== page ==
Dangerous weather is sweeping across the country as the fire season is well and truly amongst us, earlier than expected.

Right across the country, six states in Australia are facing fire weather warnings as hot and windy conditions scorch Australia.

The Bureau of Meteorology (BOM) has fire weather warnings in place for Western Australia, South Australia, NSW, ACT, Victoria and Tasmania. 

In Queensland, authorities have partially lifted the imposed State of Fire Emergency as blazes ease. Whilst report of smoke inhalation in Southport on the Gold Coast was listed as worse than in Mumbai, India.

PHOTO: A koala gratefully receiving a drink of water after experiencing a bushfire disaster. Source: Reuters.

Whereas, in Victoria, the first code red fire danger day was declared on the 21 November 2019 for the first time since 2010. 

Image: Offical statement by ANIC encouraging Australian Muslims to support the wider community against harrowing bushfires.

Similarly, in South Australia, more than a dozen temperature records have been broken across the state. While, major cities like Sydney and Adelaide were blanketed under a thick smokey haze, with experts urging children, the elderly and people with health concerns to be extra vigilant.

In a statement released by the Australian National Imams Council (ANIC), the Australian Muslim community was encouraged to aid the country to combat, what authorities’ fear is one of Australia’s worst bushfire season to date.

“(The ANIC)… urge(s) mosques and Islamic Centres to hold the Islamic ritual prayer (Al-Istisqaa) ‘seeking rain’ from Allah to ease the situation of those who are suffering,” read the statement.

The esteemed supplication ensures the protection of water sources and requests for water to be plentiful for the provision of crops, animals and humanity.  

Moreover, the council advised the Australian Muslim community of the religious significance to give in charity and to support locals in emergency relief efforts.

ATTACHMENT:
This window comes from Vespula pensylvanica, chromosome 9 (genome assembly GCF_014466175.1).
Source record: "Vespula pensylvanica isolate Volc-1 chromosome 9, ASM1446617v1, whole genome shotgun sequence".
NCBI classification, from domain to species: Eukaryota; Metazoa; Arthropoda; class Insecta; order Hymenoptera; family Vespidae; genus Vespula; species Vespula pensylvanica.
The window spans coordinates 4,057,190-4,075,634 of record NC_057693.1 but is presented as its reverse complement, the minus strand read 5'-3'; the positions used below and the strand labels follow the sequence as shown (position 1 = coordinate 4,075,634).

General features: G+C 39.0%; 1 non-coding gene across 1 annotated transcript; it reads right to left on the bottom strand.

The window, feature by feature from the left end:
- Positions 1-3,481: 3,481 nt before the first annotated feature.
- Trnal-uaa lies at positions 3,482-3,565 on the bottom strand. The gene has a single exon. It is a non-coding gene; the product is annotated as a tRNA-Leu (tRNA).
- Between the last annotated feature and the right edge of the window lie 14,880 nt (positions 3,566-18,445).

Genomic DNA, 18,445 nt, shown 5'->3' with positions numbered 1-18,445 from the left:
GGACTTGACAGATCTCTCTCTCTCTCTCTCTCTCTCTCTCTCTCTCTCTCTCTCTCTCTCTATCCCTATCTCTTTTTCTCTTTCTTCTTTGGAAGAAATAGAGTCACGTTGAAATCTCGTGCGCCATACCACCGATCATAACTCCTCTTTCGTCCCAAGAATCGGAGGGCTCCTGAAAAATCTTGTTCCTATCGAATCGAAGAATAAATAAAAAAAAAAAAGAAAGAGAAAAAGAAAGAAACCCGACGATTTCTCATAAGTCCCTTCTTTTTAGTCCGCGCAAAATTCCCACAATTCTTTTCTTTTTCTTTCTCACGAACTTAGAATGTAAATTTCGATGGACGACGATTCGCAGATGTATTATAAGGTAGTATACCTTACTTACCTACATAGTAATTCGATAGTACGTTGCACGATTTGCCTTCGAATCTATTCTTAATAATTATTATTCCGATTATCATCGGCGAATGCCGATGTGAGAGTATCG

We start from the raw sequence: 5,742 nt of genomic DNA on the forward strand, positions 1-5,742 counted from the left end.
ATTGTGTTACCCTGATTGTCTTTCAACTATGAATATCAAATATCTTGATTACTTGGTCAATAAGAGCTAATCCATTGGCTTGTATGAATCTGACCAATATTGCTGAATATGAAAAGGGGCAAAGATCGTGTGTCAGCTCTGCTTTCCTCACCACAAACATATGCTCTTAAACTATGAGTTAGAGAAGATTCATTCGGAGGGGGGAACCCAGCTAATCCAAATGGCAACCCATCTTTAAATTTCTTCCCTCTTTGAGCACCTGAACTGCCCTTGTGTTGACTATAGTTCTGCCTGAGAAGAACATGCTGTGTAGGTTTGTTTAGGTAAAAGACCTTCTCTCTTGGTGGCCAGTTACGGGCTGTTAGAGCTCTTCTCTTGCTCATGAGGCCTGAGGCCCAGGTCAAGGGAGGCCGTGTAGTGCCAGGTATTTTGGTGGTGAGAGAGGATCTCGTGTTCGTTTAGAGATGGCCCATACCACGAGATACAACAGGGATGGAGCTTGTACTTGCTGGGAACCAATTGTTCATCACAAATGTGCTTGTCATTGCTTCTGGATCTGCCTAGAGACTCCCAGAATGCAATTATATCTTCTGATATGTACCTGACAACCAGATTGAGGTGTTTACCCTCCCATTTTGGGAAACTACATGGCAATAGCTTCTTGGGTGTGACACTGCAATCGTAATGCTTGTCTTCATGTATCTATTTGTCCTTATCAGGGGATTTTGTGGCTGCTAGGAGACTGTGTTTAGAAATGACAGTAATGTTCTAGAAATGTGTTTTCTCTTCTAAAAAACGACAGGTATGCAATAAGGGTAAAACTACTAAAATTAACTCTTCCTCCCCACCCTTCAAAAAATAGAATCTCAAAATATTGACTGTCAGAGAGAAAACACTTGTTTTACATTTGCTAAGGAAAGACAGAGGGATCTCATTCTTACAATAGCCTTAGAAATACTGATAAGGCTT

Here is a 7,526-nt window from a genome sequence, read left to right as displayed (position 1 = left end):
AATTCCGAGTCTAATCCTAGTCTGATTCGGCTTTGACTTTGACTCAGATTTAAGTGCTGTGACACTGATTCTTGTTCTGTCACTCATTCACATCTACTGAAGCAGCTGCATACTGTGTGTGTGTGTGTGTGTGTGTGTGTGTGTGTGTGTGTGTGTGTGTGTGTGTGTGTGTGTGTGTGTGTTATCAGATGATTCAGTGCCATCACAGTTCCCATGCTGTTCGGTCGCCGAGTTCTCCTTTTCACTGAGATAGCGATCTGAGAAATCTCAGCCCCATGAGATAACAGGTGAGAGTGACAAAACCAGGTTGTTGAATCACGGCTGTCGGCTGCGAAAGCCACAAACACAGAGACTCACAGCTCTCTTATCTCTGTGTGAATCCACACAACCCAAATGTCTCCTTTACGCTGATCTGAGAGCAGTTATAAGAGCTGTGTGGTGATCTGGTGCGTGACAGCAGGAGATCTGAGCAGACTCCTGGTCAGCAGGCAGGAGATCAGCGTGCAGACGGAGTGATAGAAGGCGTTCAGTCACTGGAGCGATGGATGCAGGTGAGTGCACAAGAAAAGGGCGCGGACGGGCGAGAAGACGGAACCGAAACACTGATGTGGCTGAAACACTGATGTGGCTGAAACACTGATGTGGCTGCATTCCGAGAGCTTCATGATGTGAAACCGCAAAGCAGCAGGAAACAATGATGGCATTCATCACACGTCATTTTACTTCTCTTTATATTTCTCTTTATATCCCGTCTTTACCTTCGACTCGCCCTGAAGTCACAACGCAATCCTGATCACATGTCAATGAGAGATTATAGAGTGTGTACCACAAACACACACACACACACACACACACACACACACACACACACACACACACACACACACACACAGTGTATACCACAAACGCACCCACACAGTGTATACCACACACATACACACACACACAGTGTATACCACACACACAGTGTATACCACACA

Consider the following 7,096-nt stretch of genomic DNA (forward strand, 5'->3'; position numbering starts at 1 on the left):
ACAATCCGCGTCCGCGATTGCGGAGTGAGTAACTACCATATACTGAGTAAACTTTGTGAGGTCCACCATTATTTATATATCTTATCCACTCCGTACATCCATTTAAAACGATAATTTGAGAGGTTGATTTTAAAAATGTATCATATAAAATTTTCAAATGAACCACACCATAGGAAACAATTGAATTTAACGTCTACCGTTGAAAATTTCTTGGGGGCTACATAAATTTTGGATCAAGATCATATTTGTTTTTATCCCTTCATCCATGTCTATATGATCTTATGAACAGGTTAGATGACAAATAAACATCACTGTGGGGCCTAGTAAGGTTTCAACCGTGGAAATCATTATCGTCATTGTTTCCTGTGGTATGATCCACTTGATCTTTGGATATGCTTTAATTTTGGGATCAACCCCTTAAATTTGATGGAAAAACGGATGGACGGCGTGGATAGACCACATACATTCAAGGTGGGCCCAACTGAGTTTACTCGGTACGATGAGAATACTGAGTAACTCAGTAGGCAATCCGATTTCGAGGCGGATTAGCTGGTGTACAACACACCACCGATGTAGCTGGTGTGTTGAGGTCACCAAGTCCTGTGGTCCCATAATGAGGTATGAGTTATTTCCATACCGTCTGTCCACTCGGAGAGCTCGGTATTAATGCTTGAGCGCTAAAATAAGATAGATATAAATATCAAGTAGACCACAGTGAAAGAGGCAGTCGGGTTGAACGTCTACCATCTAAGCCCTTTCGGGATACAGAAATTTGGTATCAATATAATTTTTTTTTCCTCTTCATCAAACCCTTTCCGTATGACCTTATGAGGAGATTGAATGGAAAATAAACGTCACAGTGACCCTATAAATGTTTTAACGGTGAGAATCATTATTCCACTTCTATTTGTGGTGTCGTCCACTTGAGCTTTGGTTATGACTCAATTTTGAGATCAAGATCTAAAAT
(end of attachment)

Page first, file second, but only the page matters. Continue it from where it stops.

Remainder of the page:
Bushfires are a natural part of the Australian environment however these ferocity levels have not been seen in years. Consequently, reigniting the debate about the link between climate change and its effects on the severity and frequency of bushfires. Sadly, every year many Australians fail to prepare for these perils.

Image: When fire seasons are generally anticipated in different parts of Australia. Source: Bureau of Meteorology

Crucial to fire preparation is establishing a plan. It is also about making sure that family members, especially children are made aware of the risks involved.

A bushfire can be a terrifying ordeal to deal with. Therefore, being prepared is imperative.

There are numerous considerations to evaluate:

  • Stay alert. Be sure to monitor which local areas could place you in risk?
  • Make a bushfire survival plan and/or back up plan. Defending your property is a risk. Therefore, leaving early is the best option to protect yourself and your family.
  • What will you do to protect your pets and property valuables on high fire danger days?

For more information, CFA has a wealth of resources to help you understand fire risk and know what to do before and during a fire. Check out: https://www.cfa.vic.gov.au/plan-prepare/before-and-during-a-fire 

Stay informed on hot, dry and windy days by monitoring conditions outside and tuning into a local emergency broadcaster. Be sure to check emergency.vic.gov.au regularly and download the VicEmergency app.

Make a bushfire survival plan by visiting: https://www.myfireplan.com.au